By my estimation, there must be approximately 100 Tuesday night Audition concerts, possibly more, meaning perhaps as many as 300 acts played the Fillmore West that we are not generally aware of. If the Tuesday night "winner" also played on each weekend, as appeared to be the case at least some of the time, then there would be approximately 50 or more acts that were part of the "main" Fillmore West schedule that we have no direct evidence of. At the very least, this fact explains the number of lesser known groups who claim to have played The Fillmore West who never appeared on a poster. There were no posters or flyers for Tuesday night show, and the band "added" to the weekend gig was not on the poster, as the artwork had been done and the posters distributed considerably earlier.
With this mystery in mind, I have been attempting to determine what I can about Fillmore West audition shows. Clearly this will be an ongoing project, but this post will explain the information that I have found.
Fillmore West Tuesday Night Audition Format
The Tuesday night Audition shows did not have posters or flyers that I am aware of, with occasional exceptions. There does appear to have been press releases, probably as part of regular Fillmore West press releases, so the performers would have been announced, but probably only on FM radio and at the Fillmore West itself. As rock music became more important, the Tuesday night shows would sometimes be listed in the paper as filler in the entertainment section, which is how I found out about most of the shows. In 1968 and 1969, however, the shows seem to have been all but unpublicized.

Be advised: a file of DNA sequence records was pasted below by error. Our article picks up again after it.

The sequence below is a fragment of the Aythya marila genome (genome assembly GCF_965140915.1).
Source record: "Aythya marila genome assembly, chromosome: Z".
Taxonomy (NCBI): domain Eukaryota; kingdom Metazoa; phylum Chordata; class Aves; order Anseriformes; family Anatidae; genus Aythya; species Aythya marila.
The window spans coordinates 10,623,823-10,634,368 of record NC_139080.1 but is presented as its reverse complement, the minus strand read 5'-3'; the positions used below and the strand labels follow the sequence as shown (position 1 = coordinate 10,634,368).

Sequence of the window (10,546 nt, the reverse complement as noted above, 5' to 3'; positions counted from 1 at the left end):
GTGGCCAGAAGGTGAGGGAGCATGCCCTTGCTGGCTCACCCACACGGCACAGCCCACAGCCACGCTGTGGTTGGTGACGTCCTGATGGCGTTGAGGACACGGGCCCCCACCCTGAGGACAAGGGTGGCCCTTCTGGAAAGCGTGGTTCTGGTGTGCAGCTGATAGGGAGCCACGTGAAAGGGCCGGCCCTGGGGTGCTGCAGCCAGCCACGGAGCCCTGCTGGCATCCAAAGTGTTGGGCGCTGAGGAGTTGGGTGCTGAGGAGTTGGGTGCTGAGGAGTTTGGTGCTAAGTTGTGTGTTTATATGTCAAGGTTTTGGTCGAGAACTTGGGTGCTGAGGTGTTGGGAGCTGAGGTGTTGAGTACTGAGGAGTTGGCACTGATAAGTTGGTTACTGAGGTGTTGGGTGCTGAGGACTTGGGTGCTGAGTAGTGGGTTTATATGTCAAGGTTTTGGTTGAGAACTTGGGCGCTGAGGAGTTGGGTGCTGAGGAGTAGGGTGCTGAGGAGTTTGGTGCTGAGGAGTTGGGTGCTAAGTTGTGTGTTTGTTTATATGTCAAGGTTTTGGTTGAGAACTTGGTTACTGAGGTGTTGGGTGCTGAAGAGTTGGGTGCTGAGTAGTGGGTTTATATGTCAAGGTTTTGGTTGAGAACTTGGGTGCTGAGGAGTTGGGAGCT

Bill Graham liked playing basketball, and apparently each Tuesday the Fillmore West "team" would play a game at the Fillmore West against another team (such as a radio station) prior to the show. A bit of this is shown in the 1972 Fillmore movie. Afterwards, three bands would play. It seems that everyone did just one set, unlike the normal two sets on the weekend, so it was a relatively early evening, appropriate for a Tuesday.